Tag Archives: God

Musical Monday: February Seven by The Avett Brothers

I love this song by The Avett Brothers. I’m especially fond of the lyrics. I’ve read that  the writer, Scott Avett, was vague about the meaning and would only say it referred to a lesson he learned on February 7th. As a result, there has been much speculation about the meaning of the song and many believe it refers to addiction or infidelity.

That may be so, but for me, the lyrics refer to something much broader in scope: the search for meaning in life (I went on the search for something true), and how we can be blinded to it by chasing the things we think we desire, but only end up harming us (a perfect blade it slit my throat). These things will not bring us happiness. Chasing them is pointless (there’s no fortune at the end of the road that has no end). Once we’ve uncovered that illusion (there’s no falling back to sleep once you’ve awakened from the dream) we realize that throughout our struggles there has been a constant in our lives (but I awoke and you were standing there) waiting patiently as we discover why we are here. That’s when life really begins.

February Seven

by The Avett Brothers

I went on the search for something true.
I was almost there when I found you.
Sooner then my fate was wrote
A perfect blade it slit my throat
And beads of lust released into the air.
When I awoke you were standing there.

I was on the mend when I fell through.
The sky around was anything but blue.
I found as I regained my feet
A wound across my memory
That no amount of stitches would repair.
But I awoke and you were standing there.

There’s no fortune at the end of the road that has no end.
There’s no returning to the spoils
Once you’ve spoiled the thought of them.
There’s no falling back asleep
Once you’ve wakened from the dream
Now I’m rested and I’m ready,
I’m rested and I’m ready to begin.
I’m ready to begin.

I went on the search for something real.
Traded what I know for how I feel.
But the ceiling and the walls collapsed
Upon the darkness I was trapped
And as the last of breath was drawn from me
The light broke in and brought me to my feet.

There’s no fortune at the end of the road that has no end.
There’s no returning to the spoils
Once you’ve spoiled the thought of them.
There’s no falling back asleep
Once you’ve wakened from the dream.
Now I’m rested and I’m ready
I’m rested and I’m ready
Yeah I’m rested and I’m ready
I’m rested and I’m ready
Yeah I’m rested and I’m ready
I’m rested and I’m ready
To begin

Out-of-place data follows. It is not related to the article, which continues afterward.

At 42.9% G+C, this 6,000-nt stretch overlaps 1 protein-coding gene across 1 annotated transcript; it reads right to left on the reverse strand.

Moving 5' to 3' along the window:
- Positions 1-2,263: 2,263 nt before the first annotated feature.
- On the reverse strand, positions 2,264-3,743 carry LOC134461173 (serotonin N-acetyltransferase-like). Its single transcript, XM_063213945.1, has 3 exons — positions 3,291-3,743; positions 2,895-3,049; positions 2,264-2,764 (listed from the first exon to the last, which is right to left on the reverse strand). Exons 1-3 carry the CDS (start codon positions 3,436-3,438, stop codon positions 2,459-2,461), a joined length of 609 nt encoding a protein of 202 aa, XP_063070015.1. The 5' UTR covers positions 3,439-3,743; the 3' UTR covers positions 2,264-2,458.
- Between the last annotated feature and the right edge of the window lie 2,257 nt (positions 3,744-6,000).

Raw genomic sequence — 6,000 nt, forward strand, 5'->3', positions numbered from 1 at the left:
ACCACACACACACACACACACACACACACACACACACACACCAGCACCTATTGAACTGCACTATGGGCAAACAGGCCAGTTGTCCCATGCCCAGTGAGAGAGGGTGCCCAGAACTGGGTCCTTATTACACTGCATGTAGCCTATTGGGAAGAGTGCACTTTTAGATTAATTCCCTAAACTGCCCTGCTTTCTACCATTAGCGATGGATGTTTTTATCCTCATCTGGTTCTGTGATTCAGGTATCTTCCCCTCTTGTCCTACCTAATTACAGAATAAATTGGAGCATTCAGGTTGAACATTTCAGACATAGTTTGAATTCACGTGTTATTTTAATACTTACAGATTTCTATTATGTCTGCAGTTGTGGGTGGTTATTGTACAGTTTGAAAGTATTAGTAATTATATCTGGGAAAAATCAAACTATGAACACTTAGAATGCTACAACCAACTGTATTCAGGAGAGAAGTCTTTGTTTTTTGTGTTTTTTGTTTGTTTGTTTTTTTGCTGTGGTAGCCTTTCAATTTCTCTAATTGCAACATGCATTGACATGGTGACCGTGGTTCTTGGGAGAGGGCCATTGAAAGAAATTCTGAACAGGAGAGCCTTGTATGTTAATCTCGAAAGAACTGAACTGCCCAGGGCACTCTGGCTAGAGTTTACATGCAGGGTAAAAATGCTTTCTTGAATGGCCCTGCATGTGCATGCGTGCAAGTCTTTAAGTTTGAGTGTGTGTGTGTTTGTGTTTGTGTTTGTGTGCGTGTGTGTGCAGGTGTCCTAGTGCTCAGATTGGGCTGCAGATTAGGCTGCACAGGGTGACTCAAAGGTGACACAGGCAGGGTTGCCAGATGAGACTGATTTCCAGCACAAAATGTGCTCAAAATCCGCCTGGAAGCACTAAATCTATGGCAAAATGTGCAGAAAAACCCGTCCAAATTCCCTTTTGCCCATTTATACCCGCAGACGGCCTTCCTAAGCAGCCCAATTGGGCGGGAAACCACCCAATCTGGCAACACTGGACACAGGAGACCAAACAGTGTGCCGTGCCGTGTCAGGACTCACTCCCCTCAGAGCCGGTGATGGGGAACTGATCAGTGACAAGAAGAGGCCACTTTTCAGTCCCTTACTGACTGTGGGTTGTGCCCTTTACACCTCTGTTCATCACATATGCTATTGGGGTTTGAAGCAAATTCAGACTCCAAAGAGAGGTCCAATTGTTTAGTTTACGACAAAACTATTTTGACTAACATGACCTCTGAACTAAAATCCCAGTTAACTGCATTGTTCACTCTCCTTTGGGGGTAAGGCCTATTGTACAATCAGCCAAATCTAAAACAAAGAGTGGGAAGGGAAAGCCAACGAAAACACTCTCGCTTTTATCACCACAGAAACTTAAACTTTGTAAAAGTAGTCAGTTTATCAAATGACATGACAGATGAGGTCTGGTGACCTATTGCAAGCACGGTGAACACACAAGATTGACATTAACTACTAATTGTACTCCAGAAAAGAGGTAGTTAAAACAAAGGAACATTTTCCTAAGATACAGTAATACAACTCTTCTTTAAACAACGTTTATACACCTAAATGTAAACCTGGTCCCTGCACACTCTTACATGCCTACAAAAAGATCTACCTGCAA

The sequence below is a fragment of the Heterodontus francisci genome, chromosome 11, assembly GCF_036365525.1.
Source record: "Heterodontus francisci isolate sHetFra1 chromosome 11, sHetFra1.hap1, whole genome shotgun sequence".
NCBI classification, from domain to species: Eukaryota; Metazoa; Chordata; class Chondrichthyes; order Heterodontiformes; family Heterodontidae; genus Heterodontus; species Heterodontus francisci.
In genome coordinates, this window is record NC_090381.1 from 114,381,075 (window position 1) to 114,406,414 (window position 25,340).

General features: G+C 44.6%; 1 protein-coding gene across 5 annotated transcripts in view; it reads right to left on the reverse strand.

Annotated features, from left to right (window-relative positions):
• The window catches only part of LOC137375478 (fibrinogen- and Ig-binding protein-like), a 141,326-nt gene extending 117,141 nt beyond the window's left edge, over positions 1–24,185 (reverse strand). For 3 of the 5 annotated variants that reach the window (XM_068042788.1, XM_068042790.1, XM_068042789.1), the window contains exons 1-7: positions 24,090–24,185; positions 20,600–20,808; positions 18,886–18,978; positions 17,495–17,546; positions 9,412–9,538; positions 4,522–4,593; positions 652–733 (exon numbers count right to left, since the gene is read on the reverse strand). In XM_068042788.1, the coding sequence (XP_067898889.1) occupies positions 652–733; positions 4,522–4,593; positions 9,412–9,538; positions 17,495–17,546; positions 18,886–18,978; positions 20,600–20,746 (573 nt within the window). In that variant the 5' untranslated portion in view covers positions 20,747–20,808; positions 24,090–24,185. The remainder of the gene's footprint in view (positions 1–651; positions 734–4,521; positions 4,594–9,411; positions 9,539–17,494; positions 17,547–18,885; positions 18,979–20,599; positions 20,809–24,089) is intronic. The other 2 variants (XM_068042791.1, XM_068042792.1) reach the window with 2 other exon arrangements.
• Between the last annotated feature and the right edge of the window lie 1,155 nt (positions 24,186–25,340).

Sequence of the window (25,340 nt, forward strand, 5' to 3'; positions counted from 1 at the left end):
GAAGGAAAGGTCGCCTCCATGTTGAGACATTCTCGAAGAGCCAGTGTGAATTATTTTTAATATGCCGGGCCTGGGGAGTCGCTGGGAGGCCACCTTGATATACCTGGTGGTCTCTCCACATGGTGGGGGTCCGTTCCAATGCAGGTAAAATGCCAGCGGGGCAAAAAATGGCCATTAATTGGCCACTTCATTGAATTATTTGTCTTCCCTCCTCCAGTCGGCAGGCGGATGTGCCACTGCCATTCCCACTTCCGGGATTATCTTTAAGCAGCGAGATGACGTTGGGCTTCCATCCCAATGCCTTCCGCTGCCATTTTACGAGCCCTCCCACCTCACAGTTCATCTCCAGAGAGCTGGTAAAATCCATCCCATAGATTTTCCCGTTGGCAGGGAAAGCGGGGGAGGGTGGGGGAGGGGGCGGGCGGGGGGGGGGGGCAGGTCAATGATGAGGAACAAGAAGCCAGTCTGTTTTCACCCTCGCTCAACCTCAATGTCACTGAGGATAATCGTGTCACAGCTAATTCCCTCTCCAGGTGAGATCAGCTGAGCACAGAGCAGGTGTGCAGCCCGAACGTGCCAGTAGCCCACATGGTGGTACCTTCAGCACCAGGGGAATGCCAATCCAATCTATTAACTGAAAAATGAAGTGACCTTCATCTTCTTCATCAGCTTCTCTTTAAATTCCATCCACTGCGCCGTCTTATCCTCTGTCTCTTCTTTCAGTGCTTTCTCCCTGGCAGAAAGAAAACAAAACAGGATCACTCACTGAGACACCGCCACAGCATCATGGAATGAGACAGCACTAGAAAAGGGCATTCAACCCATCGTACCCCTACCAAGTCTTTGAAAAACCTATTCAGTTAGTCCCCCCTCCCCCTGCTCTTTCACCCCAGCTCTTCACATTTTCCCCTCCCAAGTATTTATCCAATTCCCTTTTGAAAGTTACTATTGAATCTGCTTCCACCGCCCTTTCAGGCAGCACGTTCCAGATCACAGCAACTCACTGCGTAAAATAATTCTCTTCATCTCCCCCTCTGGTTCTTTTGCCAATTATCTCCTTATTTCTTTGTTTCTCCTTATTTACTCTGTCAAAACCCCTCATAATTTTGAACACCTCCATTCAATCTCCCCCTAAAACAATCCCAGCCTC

I’m ready to begin

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Conversations with My Kids: The Connection between God and E.T.

E_t_the_extra_terrestrialWhen my son was about four I caught him staring out the window one day, seemingly lost in thought.

Me: Whatcha doing buddy?

KJ: Just thinking.

Me: About what?

KJ: [glances at me] What does God look like?

Me: I don’t know. We can’t see him, but he’s always with us.

KJ: [considered my words and then looked out the window again] I think God looks like E.T.

Initially I fought the urge to laugh, but then I reflected on the movie we had recently watched.

E.T. the Extraterrestrial is a science fiction movie that was released in 1982. According to Wikipedia it was the highest grossing film of all time until the release of Jurassic Park in 1993. The main character is a little boy named Elliott. He and his family are trying to cope with the breakup of the parent’s marriage and an absentee father. It was a particularly difficult time in Elliott’s young life and he really needed a friend.

One night Elliott discovers an alien in his backyard. He fears the alien at first, but he’s still curious enough to get to know him. Elliott sneaks him into his home and they become friends. They develop a unique connection where they can communicate telepathically. They share thoughts, experiences and emotions. Elliott grows to understand E.T. through this metaphysical connection. He knows E.T. is kind and good, and that he misses his home.

E.T. soon occupies a special place in Elliott’s heart. He is protective of E.T. because he knows that many people won’t understand him. He knows they would want to keep him and study him as proof of the existence of life beyond our world. He knows that our world will kill him eventually, so he fights to get E.T. home. He is sad to lose his friend, but before E.T. leaves on his spaceship he reassures Elliot that he will be with him always. Here is a clip of that scene:

Apparently, my son got more out of the movie than I had expected.